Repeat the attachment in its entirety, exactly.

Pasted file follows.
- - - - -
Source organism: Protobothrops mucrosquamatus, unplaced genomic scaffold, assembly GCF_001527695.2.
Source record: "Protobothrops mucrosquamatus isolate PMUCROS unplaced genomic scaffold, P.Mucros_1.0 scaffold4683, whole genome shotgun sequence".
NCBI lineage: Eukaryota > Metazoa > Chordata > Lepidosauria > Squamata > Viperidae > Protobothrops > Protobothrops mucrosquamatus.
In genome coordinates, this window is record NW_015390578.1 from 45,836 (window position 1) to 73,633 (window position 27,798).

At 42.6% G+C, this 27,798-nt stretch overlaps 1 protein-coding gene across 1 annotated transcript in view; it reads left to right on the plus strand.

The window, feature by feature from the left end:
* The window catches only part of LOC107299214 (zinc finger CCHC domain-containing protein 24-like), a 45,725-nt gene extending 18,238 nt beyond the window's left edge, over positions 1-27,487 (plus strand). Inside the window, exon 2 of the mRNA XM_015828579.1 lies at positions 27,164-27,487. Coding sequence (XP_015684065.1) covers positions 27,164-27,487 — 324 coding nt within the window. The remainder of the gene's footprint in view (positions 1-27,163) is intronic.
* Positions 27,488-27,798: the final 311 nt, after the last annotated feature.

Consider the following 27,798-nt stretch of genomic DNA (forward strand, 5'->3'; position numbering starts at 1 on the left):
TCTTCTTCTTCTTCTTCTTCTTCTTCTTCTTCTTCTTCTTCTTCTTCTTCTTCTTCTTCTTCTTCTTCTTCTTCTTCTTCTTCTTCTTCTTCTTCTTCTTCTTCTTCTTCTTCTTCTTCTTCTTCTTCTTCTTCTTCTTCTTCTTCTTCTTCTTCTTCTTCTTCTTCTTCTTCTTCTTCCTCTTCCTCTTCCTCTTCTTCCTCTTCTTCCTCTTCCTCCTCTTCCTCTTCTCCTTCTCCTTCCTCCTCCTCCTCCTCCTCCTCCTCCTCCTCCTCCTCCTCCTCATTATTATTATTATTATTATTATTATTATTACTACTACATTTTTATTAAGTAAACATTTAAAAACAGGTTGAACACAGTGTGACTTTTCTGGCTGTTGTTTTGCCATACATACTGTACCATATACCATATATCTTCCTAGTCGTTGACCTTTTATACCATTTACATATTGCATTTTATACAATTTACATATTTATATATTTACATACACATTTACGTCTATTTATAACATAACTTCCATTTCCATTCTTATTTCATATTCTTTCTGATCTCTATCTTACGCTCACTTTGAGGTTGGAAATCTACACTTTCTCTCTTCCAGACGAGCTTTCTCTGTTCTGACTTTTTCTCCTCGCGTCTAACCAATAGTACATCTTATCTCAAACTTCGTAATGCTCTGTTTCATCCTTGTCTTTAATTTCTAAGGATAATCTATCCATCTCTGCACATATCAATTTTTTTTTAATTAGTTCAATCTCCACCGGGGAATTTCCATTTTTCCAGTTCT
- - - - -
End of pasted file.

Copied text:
Source organism: Protobothrops mucrosquamatus, unplaced genomic scaffold, assembly GCF_001527695.2.
Source record: "Protobothrops mucrosquamatus isolate PMUCROS unplaced genomic scaffold, P.Mucros_1.0 scaffold4683, whole genome shotgun sequence".
NCBI lineage: Eukaryota > Metazoa > Chordata > Lepidosauria > Squamata > Viperidae > Protobothrops > Protobothrops mucrosquamatus.
In genome coordinates, this window is record NW_015390578.1 from 45,836 (window position 1) to 73,633 (window position 27,798).

At 42.6% G+C, this 27,798-nt stretch overlaps 1 protein-coding gene across 1 annotated transcript in view; it reads left to right on the plus strand.

The window, feature by feature from the left end:
* The window catches only part of LOC107299214 (zinc finger CCHC domain-containing protein 24-like), a 45,725-nt gene extending 18,238 nt beyond the window's left edge, over positions 1-27,487 (plus strand). Inside the window, exon 2 of the mRNA XM_015828579.1 lies at positions 27,164-27,487. Coding sequence (XP_015684065.1) covers positions 27,164-27,487 — 324 coding nt within the window. The remainder of the gene's footprint in view (positions 1-27,163) is intronic.
* Positions 27,488-27,798: the final 311 nt, after the last annotated feature.

Consider the following 27,798-nt stretch of genomic DNA (forward strand, 5'->3'; position numbering starts at 1 on the left):
TCTTCTTCTTCTTCTTCTTCTTCTTCTTCTTCTTCTTCTTCTTCTTCTTCTTCTTCTTCTTCTTCTTCTTCTTCTTCTTCTTCTTCTTCTTCTTCTTCTTCTTCTTCTTCTTCTTCTTCTTCTTCTTCTTCTTCTTCTTCTTCTTCTTCTTCTTCTTCTTCTTCTTCTTCTTCTTCTTCCTCTTCCTCTTCCTCTTCTTCCTCTTCTTCCTCTTCCTCCTCTTCCTCTTCTCCTTCTCCTTCCTCCTCCTCCTCCTCCTCCTCCTCCTCCTCCTCCTCCTCCTCATTATTATTATTATTATTATTATTATTATTACTACTACATTTTTATTAAGTAAACATTTAAAAACAGGTTGAACACAGTGTGACTTTTCTGGCTGTTGTTTTGCCATACATACTGTACCATATACCATATATCTTCCTAGTCGTTGACCTTTTATACCATTTACATATTGCATTTTATACAATTTACATATTTATATATTTACATACACATTTACGTCTATTTATAACATAACTTCCATTTCCATTCTTATTTCATATTCTTTCTGATCTCTATCTTACGCTCACTTTGAGGTTGGAAATCTACACTTTCTCTCTTCCAGACGAGCTTTCTCTGTTCTGACTTTTTCTCCTCGCGTCTAACCAATAGTACATCTTATCTCAAACTTCGTAATGCTCTGTTTCATCCTTGTCTTTAATTTCTAAGGATAATCTATCCATCTCTGCACATATCAATTTTTTTTTAATTAGTTCAATCTCCACCGGGGAATTTCCATTTTTCCAGTTCT